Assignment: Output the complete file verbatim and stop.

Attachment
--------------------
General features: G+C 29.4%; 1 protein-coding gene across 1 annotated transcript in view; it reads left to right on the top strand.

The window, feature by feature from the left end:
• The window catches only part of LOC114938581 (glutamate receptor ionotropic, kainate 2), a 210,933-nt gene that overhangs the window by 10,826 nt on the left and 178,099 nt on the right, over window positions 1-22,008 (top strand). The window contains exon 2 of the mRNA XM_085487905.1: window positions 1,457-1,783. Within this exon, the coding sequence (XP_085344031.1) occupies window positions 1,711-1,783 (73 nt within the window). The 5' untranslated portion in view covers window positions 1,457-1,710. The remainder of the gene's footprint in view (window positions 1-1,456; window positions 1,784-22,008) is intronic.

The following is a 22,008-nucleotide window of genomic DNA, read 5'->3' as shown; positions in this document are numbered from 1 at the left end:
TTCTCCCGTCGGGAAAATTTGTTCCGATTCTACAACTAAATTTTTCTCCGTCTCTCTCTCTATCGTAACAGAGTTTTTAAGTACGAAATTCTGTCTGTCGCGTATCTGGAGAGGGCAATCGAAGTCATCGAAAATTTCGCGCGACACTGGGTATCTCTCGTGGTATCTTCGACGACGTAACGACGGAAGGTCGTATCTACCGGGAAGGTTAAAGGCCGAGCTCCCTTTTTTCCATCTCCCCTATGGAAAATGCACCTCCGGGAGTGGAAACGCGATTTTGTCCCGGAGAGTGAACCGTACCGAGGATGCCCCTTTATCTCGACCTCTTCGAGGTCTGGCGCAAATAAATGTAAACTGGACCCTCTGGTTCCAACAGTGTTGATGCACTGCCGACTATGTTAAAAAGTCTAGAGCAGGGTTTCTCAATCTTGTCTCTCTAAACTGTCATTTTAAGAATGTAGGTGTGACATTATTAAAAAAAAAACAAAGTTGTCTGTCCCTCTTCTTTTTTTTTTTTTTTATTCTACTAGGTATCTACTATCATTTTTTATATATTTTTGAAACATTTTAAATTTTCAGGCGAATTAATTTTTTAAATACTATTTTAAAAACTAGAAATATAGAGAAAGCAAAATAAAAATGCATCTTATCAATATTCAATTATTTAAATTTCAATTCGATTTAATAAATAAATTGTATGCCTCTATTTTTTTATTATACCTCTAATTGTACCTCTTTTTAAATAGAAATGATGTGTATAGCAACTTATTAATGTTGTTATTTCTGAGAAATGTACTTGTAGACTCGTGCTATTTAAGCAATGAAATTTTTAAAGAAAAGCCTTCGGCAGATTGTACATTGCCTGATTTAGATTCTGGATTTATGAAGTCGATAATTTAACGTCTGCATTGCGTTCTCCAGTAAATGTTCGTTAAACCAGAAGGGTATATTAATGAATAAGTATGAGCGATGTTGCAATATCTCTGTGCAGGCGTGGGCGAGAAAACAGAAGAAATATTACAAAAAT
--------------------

General features: G+C 29.4%; 1 protein-coding gene across 1 annotated transcript in view; it reads left to right on the top strand.

The window, feature by feature from the left end:
• The window catches only part of LOC114938581 (glutamate receptor ionotropic, kainate 2), a 210,933-nt gene that overhangs the window by 10,826 nt on the left and 178,099 nt on the right, over window positions 1-22,008 (top strand). The window contains exon 2 of the mRNA XM_085487905.1: window positions 1,457-1,783. Within this exon, the coding sequence (XP_085344031.1) occupies window positions 1,711-1,783 (73 nt within the window). The 5' untranslated portion in view covers window positions 1,457-1,710. The remainder of the gene's footprint in view (window positions 1-1,456; window positions 1,784-22,008) is intronic.

The following is a 22,008-nucleotide window of genomic DNA, read 5'->3' as shown; positions in this document are numbered from 1 at the left end:
TTCTCCCGTCGGGAAAATTTGTTCCGATTCTACAACTAAATTTTTCTCCGTCTCTCTCTCTATCGTAACAGAGTTTTTAAGTACGAAATTCTGTCTGTCGCGTATCTGGAGAGGGCAATCGAAGTCATCGAAAATTTCGCGCGACACTGGGTATCTCTCGTGGTATCTTCGACGACGTAACGACGGAAGGTCGTATCTACCGGGAAGGTTAAAGGCCGAGCTCCCTTTTTTCCATCTCCCCTATGGAAAATGCACCTCCGGGAGTGGAAACGCGATTTTGTCCCGGAGAGTGAACCGTACCGAGGATGCCCCTTTATCTCGACCTCTTCGAGGTCTGGCGCAAATAAATGTAAACTGGACCCTCTGGTTCCAACAGTGTTGATGCACTGCCGACTATGTTAAAAAGTCTAGAGCAGGGTTTCTCAATCTTGTCTCTCTAAACTGTCATTTTAAGAATGTAGGTGTGACATTATTAAAAAAAAAACAAAGTTGTCTGTCCCTCTTCTTTTTTTTTTTTTTTATTCTACTAGGTATCTACTATCATTTTTTATATATTTTTGAAACATTTTAAATTTTCAGGCGAATTAATTTTTTAAATACTATTTTAAAAACTAGAAATATAGAGAAAGCAAAATAAAAATGCATCTTATCAATATTCAATTATTTAAATTTCAATTCGATTTAATAAATAAATTGTATGCCTCTATTTTTTTATTATACCTCTAATTGTACCTCTTTTTAAATAGAAATGATGTGTATAGCAACTTATTAATGTTGTTATTTCTGAGAAATGTACTTGTAGACTCGTGCTATTTAAGCAATGAAATTTTTAAAGAAAAGCCTTCGGCAGATTGTACATTGCCTGATTTAGATTCTGGATTTATGAAGTCGATAATTTAACGTCTGCATTGCGTTCTCCAGTAAATGTTCGTTAAACCAGAAGGGTATATTAATGAATAAGTATGAGCGATGTTGCAATATCTCTGTGCAGGCGTGGGCGAGAAAACAGAAGAAATATTACAAAAAT